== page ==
Teaching this simple behavior well gives you a good start toward building a reciprocal relationship based upon trust rather than domination. If you do so, you will find that you soon have a young parrot that steps confidently and happily onto your hand from any perch from any height.
Once he’s mastered this behavior, start teaching the other behaviors on your list.
Returning Your Parrot To The Cage
This may present no challenge for your young parrot. However, given the number of older parrots who resist when asked to return to their cages, I know that something breaks down along the way in relation to this behavior. Teach and maintain this important skill from the very beginning.
People sometimes engage in mythological thinking regarding pet bird behavior, which makes us less effective. For example, we tend to believe that a parrot should perform a behavior simply because we want him to. In reality, parrots and all animals offer us behaviors that will earn them the things they want.
Given that, when we ask a parrot to perform a behavior that might be more difficult, such as returning to his cage where freedom of movement is more restricted, we should offer a reinforcer equal to the difficulty of the task. If you provide a sunflower seed for stepping up, you might offer an almond or walnut half for going back into the cage. Do this, even if he offers you no resistance now.
Staying Put On His Parrot Playgym
It is always easier to prevent problems than to correct them later. Many caregivers complain that their older parrot won’t stay put, but instead climbs down and walks around the house damaging possessions or chasing younger family members along the way.
If you want him to stay on his playgym, make sure that it offers him plenty to do. If it’s not an interesting place to be, he won’t want to stay there. Purchase a playgym that offers many places to hang toys and place food dishes. Then, furnish it with foraging opportunities and things he’s interested in chewing. In addition, while he is perched there, frequently praise him and occasionally go over to offer a small treat. He will soon learn that remaining on his gym brings him lots of good things, and he will not be tempted to go wandering.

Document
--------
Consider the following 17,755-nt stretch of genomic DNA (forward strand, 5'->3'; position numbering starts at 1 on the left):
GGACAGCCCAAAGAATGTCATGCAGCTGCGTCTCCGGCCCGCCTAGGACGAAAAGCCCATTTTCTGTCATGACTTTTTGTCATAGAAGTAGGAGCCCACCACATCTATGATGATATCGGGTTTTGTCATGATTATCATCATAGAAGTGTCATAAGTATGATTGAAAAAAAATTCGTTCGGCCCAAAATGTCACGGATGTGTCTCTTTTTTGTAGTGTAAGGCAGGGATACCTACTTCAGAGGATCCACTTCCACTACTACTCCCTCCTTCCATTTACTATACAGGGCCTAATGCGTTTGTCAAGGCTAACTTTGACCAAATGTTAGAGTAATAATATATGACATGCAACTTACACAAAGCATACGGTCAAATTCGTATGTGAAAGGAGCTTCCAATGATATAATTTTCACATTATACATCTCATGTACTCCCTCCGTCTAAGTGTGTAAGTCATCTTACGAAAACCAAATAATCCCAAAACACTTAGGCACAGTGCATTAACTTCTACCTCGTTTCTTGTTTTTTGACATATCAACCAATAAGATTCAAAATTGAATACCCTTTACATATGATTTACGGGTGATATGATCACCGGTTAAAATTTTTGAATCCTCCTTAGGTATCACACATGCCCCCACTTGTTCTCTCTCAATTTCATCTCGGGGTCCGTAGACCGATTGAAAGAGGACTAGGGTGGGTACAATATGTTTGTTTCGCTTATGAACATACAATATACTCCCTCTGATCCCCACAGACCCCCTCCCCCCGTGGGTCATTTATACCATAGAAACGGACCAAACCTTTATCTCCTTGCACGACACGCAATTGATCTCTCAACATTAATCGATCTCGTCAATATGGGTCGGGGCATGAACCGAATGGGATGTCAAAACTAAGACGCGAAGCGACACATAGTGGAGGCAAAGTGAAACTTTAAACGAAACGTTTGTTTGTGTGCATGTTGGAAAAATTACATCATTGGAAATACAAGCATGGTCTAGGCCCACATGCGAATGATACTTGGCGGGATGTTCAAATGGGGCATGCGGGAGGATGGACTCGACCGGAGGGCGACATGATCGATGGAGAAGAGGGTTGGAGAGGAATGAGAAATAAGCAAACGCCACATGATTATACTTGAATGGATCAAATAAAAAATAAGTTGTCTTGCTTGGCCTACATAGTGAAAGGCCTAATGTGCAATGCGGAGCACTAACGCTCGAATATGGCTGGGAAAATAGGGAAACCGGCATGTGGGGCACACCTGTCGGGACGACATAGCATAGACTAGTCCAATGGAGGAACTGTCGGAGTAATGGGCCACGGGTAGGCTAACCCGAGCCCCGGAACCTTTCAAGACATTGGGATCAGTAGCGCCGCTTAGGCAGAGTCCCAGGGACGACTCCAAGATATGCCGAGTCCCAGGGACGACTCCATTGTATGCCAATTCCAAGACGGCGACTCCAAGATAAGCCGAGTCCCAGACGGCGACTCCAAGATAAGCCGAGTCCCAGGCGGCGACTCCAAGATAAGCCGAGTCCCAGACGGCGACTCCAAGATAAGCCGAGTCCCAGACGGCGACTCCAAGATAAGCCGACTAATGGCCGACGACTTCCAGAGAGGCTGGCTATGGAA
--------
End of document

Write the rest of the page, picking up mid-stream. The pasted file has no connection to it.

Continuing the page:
Have the whole family participate in raising your pet bird.
Now is the time to teach him that bathing is fun — or at least tolerable. Individual pet birds differ in how readily they take to this behavior. Some love it the very first time. Others hang back, afraid of the water. Don’t be discouraged if your pet bird seems afraid the first time you try this. Remember — it’s a skill he needs to have for good psychological and physical health.
Decide whether you want to bathe him; in the shower, with a spray bottle, or some parrots prefer a shallow dish of water. Once you’ve chosen your method, proceed gradually if he seems uncertain. If you take him into the shower, begin by just letting him perch in the bathroom as he listens to the sound of the water. After he is used to this, he can sit on a shower perch just outside the water’s spray. Finally, you can coax him to allow a brief spray onto his feathers, gradually building up to a complete shower at least once or twice a week.
If using a spray bottle, begin by spraying once up into the air over his perch so that the mist settles down gradually over him. If he reacts, walk away then come back a few minutes later with a second misting. As he learns that this doesn’t hurt, gradually increase the length of his bath.
A Lifetime of Learning
Once these foundational behaviors are in place, decide what to teach next. Set aside a few minutes each day to continue his education. Doing this sets him up for a lifetime of happiness and health, while maintaining a strong bond of trust between you. Your young parrot has infinite learning potential and will thrive if provided with regular opportunities. He will maintain his interest in life and you will maintain your interest in him. A parrot with good living skills is a joy to have around.
Interested in more about living with pet birds? Check out these articles:
10 Facts About Living With Parrots
Pet Bird Training Tips For Owners